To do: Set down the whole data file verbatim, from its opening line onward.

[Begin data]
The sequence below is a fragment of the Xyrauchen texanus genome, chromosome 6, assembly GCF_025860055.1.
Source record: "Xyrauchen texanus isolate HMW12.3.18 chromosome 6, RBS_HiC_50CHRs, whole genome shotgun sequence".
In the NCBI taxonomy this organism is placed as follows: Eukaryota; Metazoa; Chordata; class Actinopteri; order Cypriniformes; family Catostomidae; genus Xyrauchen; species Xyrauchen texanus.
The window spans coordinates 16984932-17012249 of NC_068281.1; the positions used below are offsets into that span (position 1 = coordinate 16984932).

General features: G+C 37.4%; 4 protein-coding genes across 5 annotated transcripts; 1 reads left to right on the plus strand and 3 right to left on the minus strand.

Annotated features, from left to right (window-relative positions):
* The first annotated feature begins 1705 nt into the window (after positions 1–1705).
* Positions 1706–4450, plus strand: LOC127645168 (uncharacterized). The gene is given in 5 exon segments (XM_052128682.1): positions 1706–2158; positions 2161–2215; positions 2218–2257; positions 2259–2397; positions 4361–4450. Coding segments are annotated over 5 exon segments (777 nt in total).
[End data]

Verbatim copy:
The sequence below is a fragment of the Xyrauchen texanus genome, chromosome 6, assembly GCF_025860055.1.
Source record: "Xyrauchen texanus isolate HMW12.3.18 chromosome 6, RBS_HiC_50CHRs, whole genome shotgun sequence".
In the NCBI taxonomy this organism is placed as follows: Eukaryota; Metazoa; Chordata; class Actinopteri; order Cypriniformes; family Catostomidae; genus Xyrauchen; species Xyrauchen texanus.
The window spans coordinates 16984932-17012249 of NC_068281.1; the positions used below are offsets into that span (position 1 = coordinate 16984932).

General features: G+C 37.4%; 4 protein-coding genes across 5 annotated transcripts; 1 reads left to right on the plus strand and 3 right to left on the minus strand.

Annotated features, from left to right (window-relative positions):
* The first annotated feature begins 1705 nt into the window (after positions 1–1705).
* Positions 1706–4450, plus strand: LOC127645168 (uncharacterized). The gene is given in 5 exon segments (XM_052128682.1): positions 1706–2158; positions 2161–2215; positions 2218–2257; positions 2259–2397; positions 4361–4450. Coding segments are annotated over 5 exon segments (777 nt in total).